The analysis predicts that the mosquitoes' chance of surviving and emerging to adulthood will increase by more than 50 percent if Arctic temperatures rise by 2 C. The findings are important because changes in time and intensity of Their appearance influences their role as a pest to people and wildlife, as pollinators of tundra plants, and as food for other species, including Arctic and migratory birds.
The researchers of this study, which is detailed in an article published in the Proceedings of the Royal Society B: Biological Sciences, say that this population and climate model they developed for Arctic mosquitoes and their predators can be generalized to any ecosystem. where survival depends on sensitivity to changes in temperature. Climate change is raising temperatures globally, greatly influencing insects' physiology, growth rates, and survival, including their ability to elude predators.
Average temperatures in the Arctic have increased at twice the global rate in the last hundred years and the low biodiversity of Arctic ecosystems provides a simple predator-prey interaction for this study. Arctic mosquitoes develop in temporary shallow ponds as a result of the thaw during spring in the tundra, where their main predators are diving beetles.
Using field and laboratory studies, the researchers measured the impacts of rising temperatures on the development and predation rates of immature mosquitoes in western Greenland. They then developed a model to assess how temperature affects their survival from immature to adulthood across a range of temperatures in future climate change scenarios for the Arctic.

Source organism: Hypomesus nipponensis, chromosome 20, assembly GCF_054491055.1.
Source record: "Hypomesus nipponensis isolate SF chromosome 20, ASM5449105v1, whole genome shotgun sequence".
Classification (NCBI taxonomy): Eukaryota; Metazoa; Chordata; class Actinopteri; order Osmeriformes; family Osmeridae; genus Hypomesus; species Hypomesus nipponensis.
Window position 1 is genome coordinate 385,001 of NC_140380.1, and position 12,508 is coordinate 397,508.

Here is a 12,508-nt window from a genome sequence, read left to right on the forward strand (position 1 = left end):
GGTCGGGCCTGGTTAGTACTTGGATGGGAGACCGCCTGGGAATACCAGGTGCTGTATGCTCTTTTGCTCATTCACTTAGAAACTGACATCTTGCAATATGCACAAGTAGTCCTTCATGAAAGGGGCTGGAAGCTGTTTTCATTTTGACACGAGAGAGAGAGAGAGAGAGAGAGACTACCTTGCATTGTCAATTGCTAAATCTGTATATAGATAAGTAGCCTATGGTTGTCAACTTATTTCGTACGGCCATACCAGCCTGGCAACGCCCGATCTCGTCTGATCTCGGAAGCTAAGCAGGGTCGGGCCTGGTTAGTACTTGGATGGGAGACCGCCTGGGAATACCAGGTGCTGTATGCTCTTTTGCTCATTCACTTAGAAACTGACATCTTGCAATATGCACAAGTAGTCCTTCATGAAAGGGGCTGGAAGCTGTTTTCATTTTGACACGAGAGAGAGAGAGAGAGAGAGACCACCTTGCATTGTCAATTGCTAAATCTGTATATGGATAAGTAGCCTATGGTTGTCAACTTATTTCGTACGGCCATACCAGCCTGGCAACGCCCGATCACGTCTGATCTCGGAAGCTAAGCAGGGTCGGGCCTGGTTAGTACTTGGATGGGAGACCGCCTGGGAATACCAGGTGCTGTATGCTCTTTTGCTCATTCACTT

The results show that warmer spring temperatures caused mosquitoes to emerge two weeks earlier and shortened their development time throughout the larval and pupal stages by about 10 percent for each degree Celsius increase in temperature. Warming raised the number of mosquitoes that were eaten by diving beetles, but the rapid growth of mosquitoes in their vulnerable juvenile stages decreased their time with aquatic predators, ultimately increasing their likelihood of surviving into adulthood. .
With a 2 C warming scenario, these researchers 'model predicts that the mosquitoes' survival probability will increase by 53 percent. The reproductive success of Arctic mosquitoes depends on females finding a source of blood, which is expected to increase as warming further synchronizes their life cycle with caribou calvings. The lambing season of these mammals benefits mosquitoes, giving them a less mobile and larger herd to feed on, including vulnerable calves.
"Increased mosquito abundance, as well as northward expansions of additional pest species, will have negative consequences for caribou health and reproduction," warns lead author Lauren Culler, postdoctoral researcher at the Institute for Arctic Studies. from the Dickey Center in Dartmouth. "Warming in the Arctic may challenge the sustainability of wild caribou and reindeer in Fennoscandia (Norway, Sweden, Finland and parts of northwestern Russia), which are an important resource for the livelihoods of local communities," he adds.